"We get emails every few weeks asking us to name a star after someone's sweetheart," Mamajek said. "That's not what we do."
The working group's 2018 report states: "Names that preserve world heritage (astronomical heritage, cultural heritage, and natural heritage) are strongly encouraged. Common and cultural star names are to be preferred over new names."
The Working Group announced its first batch of approved star names, covering 227 bright stars, in 2016. The list recognized the names Proxima Centauri, Rigil Kentaurus (the ancient name for the star Alpha Centauri), and dozens of star names used by navigators. It settled, once and for all, modern spellings of ancient names such as Alderamin and Fomalhaut, whose name had been spelled more than 30 different ways.(opens in new tab)
These names would not replace designations such as HD numbers, but from then on, these stars could be referenced by name without confusion, and their names would not be inadvertently reused for asteroids, moons or exoplanet systems. Did you know that ancient cultures lend titles to 86 suns.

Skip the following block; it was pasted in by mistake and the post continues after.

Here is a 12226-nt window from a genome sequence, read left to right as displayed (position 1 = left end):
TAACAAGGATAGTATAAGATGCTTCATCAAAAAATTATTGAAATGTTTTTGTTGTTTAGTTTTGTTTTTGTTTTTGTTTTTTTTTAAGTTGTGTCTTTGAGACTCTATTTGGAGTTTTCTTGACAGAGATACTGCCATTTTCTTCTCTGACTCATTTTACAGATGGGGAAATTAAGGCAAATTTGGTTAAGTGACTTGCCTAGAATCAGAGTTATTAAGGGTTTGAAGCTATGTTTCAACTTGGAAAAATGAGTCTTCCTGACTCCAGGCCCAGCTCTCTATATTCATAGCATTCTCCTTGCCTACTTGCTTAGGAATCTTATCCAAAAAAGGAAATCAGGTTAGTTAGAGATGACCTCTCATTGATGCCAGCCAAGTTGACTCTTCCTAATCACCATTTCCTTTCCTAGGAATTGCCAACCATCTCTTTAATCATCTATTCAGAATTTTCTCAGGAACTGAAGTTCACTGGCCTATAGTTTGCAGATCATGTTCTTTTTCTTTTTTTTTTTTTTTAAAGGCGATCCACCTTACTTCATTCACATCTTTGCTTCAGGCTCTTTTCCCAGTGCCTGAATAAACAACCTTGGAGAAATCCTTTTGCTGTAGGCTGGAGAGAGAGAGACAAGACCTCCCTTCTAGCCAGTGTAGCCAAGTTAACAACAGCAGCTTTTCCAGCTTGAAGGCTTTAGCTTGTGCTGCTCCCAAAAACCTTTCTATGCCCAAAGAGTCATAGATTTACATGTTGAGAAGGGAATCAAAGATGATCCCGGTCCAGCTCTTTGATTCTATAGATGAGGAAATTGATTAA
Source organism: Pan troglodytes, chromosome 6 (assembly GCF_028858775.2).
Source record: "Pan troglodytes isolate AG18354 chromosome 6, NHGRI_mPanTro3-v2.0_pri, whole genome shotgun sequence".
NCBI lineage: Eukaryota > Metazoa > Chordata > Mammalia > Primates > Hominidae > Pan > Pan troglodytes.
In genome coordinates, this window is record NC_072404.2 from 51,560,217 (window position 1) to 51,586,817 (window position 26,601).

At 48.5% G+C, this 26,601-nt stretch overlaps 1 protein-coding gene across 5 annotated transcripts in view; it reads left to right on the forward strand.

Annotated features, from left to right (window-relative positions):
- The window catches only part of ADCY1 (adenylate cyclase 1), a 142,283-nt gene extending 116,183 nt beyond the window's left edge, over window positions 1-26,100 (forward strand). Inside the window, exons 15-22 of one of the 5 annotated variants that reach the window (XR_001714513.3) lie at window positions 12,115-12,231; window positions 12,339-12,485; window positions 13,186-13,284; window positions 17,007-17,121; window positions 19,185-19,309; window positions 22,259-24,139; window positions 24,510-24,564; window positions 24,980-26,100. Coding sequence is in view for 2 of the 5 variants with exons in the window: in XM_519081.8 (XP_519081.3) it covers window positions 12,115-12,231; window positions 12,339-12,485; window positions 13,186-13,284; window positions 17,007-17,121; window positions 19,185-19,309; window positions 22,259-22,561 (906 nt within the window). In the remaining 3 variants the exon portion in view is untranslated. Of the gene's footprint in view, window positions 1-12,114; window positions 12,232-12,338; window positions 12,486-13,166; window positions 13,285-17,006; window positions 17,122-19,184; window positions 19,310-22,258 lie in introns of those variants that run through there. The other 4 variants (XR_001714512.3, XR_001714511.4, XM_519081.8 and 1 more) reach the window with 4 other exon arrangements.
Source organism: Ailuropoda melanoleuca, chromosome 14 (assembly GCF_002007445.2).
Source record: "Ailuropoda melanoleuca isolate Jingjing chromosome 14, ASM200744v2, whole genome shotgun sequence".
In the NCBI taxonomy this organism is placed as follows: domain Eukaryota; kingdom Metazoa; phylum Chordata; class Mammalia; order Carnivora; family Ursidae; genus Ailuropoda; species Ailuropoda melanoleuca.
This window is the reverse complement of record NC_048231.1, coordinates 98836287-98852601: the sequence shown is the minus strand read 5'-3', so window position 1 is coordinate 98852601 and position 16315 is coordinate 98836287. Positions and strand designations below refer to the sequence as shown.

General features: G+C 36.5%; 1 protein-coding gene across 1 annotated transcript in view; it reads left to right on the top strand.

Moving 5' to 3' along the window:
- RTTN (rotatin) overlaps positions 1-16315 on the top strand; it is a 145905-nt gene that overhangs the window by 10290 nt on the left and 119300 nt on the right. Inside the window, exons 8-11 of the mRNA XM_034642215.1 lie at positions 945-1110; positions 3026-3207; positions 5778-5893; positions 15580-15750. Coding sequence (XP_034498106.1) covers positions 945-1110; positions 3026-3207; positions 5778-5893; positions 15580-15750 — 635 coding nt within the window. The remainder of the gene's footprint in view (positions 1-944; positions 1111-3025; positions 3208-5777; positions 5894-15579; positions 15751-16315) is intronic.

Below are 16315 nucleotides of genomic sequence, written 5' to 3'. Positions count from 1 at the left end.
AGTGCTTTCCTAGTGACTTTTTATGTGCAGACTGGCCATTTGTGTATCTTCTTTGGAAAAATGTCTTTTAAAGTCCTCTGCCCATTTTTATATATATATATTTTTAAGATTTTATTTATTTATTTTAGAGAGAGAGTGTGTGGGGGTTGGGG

The Working Group realized that they could do even more. The star-naming project "presented a unique opportunity to start to formally recognize some of the wide variety of celestial nomenclature from cultures around the world, which had previously been largely ignored or simply excluded from previous star name catalogues in common use," the group's 2018 progress report noted.
"Preserving star names points you to the whole human experience," Mamajek said. "Pick up a celestial globe and point at any named star — there's a whole story there."